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What I Need To Do. Thoughts?

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dmef

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Post Fri Dec 10, 2010 12:53 pm

What I Need To Do. Thoughts?

Hi all,
First, you people have a great forum and the people are very friendly hats off to everyone and a very big Thank You for sharing knowledge

Second, I am a system administrator for the past two years and of-late i am planning to move into security field(penetration testing) and become specialized in it.

So with my limited knowledge I came upon this board and started reading all the threads and have come to a point where I am somewhat clear of what i need to do.

I have passed RHCE and have a good understanding of Networking and *nix based systems but have very little knowledge of Windows with this background I plan to do the following to get me started in my path.

Step 1  Step 2 Step 3    Step 4 Step 5 Step 6
RHCE   eCPPT OSCP    M.S Security Job       SANS Certs, CISSP

Things to know apart from RHCE in Step 1
----------------------------------------
01. Good basic knowledge of Networking (TCP - IP - UDP)
02. Basic to intermediate knowledge of Shell Scripting
03. Basic C and Python Programming

Things to know apart from eCPPT in Step 2
-----------------------------------------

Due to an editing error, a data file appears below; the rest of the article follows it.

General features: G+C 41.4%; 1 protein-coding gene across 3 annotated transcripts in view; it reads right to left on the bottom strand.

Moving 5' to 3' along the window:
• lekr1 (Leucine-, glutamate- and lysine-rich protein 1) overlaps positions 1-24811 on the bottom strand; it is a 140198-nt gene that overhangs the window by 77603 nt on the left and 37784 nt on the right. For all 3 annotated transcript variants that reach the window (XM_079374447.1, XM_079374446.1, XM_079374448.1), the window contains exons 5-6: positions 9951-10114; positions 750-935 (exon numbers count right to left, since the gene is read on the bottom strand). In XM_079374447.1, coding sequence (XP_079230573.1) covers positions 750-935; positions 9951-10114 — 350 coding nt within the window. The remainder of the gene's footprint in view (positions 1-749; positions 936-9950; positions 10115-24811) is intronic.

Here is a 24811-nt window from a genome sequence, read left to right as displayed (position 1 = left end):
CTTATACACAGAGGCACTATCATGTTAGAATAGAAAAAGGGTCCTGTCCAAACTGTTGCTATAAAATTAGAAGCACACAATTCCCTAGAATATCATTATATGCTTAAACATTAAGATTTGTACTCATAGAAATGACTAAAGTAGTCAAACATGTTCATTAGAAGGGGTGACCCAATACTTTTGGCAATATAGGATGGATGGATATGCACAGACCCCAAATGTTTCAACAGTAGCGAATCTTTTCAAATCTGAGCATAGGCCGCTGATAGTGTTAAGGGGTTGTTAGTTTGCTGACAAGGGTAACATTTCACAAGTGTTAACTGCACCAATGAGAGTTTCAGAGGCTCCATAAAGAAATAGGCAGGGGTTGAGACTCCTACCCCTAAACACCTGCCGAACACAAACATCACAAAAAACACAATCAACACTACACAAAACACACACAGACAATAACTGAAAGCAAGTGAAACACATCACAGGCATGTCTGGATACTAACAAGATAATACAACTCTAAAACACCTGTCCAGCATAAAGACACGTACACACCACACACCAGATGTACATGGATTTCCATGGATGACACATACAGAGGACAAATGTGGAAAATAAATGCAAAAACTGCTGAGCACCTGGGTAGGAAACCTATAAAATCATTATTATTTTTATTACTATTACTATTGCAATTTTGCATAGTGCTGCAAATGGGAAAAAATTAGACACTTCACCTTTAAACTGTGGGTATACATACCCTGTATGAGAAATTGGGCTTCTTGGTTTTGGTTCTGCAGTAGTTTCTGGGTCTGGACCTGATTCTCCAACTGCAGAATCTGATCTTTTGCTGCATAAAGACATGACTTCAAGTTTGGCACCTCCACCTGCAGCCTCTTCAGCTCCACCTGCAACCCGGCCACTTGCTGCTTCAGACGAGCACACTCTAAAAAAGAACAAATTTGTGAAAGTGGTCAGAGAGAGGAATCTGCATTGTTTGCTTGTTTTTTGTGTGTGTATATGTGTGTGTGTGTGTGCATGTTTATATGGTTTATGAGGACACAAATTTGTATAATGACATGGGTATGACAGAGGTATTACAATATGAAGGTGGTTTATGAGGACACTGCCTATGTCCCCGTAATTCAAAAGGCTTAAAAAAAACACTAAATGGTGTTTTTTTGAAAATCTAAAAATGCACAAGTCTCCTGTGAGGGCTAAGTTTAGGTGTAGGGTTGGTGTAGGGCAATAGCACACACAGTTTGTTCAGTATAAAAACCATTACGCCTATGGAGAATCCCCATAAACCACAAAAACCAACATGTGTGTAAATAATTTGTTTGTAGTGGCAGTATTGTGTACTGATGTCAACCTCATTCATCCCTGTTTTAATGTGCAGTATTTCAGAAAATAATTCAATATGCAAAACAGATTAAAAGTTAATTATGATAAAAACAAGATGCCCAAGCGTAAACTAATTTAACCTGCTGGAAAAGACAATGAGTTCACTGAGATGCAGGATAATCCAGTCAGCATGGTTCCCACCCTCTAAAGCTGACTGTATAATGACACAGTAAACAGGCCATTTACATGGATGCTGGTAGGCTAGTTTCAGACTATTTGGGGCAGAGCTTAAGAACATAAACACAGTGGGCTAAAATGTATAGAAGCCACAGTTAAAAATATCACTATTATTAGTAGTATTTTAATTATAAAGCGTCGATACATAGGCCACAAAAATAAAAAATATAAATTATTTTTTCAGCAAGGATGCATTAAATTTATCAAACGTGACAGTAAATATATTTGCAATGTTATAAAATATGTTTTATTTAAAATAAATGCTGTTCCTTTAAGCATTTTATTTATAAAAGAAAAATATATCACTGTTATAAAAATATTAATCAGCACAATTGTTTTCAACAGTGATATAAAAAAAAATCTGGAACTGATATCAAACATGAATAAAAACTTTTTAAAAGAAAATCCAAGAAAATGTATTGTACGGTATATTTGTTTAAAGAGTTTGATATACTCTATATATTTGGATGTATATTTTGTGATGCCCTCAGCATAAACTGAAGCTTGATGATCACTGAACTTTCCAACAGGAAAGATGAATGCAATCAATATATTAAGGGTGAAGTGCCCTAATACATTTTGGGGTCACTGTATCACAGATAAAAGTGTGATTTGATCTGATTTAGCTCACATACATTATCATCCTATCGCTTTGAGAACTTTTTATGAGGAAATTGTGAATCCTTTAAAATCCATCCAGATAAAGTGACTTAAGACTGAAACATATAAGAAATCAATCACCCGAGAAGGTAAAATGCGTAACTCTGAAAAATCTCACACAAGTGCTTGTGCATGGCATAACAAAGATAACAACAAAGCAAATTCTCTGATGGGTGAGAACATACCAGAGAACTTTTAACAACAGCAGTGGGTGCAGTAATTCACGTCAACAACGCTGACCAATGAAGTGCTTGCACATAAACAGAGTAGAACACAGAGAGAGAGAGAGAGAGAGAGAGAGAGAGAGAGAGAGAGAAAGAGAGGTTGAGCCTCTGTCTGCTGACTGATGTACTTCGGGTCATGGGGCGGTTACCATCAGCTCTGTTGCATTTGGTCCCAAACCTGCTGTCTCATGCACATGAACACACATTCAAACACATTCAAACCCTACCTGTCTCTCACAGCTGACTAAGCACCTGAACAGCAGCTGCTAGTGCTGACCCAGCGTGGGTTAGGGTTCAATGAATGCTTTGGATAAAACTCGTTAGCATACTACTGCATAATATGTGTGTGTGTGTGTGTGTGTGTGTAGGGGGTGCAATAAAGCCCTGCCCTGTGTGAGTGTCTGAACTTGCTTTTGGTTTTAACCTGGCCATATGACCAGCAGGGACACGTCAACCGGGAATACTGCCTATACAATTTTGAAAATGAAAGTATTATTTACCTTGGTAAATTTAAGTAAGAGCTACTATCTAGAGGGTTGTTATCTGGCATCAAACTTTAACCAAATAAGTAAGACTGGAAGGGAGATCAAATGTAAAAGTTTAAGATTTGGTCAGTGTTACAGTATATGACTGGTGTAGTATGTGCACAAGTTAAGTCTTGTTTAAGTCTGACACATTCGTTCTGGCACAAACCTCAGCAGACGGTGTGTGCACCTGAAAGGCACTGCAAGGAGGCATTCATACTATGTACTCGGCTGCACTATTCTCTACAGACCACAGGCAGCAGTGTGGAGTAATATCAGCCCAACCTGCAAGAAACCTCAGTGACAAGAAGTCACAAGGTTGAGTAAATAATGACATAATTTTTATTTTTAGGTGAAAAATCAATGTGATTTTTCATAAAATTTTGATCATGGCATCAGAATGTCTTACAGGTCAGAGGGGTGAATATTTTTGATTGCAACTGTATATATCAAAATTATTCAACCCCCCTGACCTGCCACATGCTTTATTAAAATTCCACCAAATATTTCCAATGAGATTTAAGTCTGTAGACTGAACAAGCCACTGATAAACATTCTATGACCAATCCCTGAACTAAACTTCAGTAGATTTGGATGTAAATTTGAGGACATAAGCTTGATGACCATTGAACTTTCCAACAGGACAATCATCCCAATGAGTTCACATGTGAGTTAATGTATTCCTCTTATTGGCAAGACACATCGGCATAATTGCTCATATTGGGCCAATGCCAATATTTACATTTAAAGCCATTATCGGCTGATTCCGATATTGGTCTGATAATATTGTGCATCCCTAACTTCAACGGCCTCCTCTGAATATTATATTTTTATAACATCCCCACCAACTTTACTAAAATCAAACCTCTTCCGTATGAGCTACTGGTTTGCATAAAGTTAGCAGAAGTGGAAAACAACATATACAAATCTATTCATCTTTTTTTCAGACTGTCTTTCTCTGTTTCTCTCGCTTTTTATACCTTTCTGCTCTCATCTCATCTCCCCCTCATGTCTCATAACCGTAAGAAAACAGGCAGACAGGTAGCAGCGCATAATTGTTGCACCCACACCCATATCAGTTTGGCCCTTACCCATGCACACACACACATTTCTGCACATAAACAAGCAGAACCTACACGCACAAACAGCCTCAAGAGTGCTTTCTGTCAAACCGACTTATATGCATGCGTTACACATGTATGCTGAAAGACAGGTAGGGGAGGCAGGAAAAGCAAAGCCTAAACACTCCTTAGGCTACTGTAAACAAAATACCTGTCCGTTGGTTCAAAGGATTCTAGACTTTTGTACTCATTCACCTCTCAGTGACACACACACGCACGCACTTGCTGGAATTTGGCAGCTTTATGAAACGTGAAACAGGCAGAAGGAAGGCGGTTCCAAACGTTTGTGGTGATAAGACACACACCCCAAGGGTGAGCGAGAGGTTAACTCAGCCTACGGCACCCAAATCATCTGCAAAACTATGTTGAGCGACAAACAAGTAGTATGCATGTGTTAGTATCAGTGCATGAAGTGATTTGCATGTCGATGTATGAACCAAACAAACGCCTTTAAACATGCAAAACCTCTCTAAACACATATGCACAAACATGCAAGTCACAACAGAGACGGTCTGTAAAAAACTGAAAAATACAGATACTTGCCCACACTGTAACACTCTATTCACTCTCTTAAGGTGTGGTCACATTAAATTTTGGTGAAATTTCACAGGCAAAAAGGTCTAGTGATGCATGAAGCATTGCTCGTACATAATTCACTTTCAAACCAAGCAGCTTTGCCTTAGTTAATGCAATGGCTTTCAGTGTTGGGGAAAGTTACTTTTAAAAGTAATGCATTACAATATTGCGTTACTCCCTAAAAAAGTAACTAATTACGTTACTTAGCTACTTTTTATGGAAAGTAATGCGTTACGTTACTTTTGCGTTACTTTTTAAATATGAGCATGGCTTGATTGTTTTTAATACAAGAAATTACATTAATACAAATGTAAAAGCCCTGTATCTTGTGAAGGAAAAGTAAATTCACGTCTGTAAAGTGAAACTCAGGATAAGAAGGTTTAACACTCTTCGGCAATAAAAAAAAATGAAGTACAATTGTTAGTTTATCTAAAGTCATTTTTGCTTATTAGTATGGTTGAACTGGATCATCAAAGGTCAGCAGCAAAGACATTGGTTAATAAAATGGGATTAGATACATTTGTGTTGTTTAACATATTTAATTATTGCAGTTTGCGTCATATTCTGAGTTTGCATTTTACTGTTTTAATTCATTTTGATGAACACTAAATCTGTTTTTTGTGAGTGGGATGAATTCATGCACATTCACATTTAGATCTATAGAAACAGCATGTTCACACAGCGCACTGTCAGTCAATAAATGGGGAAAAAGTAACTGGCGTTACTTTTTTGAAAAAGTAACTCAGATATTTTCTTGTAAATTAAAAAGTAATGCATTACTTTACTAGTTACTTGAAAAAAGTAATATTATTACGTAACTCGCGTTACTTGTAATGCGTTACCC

01. Good understanding of *nix based OS
02. Internediate level to Advanced level knowledge in Networking
03. Good programming(Network releated) knowledge in C
04. Good understanding of ASM(x86,others) Programming
05. Good understanding of Windows OS

Things to know apart from OSCP in Step 3
----------------------------------------
01. Still have No idea, once I finish eCPPT I think I will know what to learn(just a guess tho)

Things to do in Step 4
----------------------
01. Get an internship in security firm to gain experience in the field
02. Prepare for OSCE

Things to do in Step 6
----------------------
01. After getting a job will do SANS Certification
02. After getting enough experience will do CISSP

Books I think which will help me
--------------------------------
01. Assembly Language Step-by-Step Programming with DOS and Linux by Jeff Duntemann
02. Build Your Own Security Lab - A Field Guide for Network Testing by Michael Gregg
03. Building Open Source Network Security Tools, Components and Techniques by Mike Schiffman
04. Counter Hack Reloaded by Edward Skoudis and Tom Liston
05. Crimeware - Understanding New Attacks & Defenses by Markus Jakobsson and Zulfikar Ramzan
06. File System Forensic Analysis by Brian Carrier
07. Google Hacking for Penetration Testers by Johnny Long
08. Hacking Exposed by Stuart McClure, Joel Scambray, and George Kurtz
09. Linux Firewalls: Attack Detection and Response with iptables, psad, and fwsnort by Michael Rash
10. Malware Forensics: Investigating and Analyzing Malicious Code - by Cameron H. Malin, Eoghan Casey, and James M. Aquilina
11. Network Intrusion Detection by Stephen Northcutt and Judy Novak
12. Practical Unix & Internet Security By Simson Garfinkel, Alan Schwartz, Gene Spafford
13. Rootkits: Subverting the Windows Kernel by Greg Hoglund and Jamie Butler
14. Security Metrics Replacing Fear, Uncertainty, and Doubt by Andrew Jaquith
15. TCP/IP Illustrated Volume 1 & TCP/IP Illustrated Volume 2 by Gary R. Wright and W. Richard Stevens
16. The Shellcoder's Handbook: Discovering and Exploiting Security Holes by Chris Anley, John Heasman, Felix Lindner, and Gerardo Richarte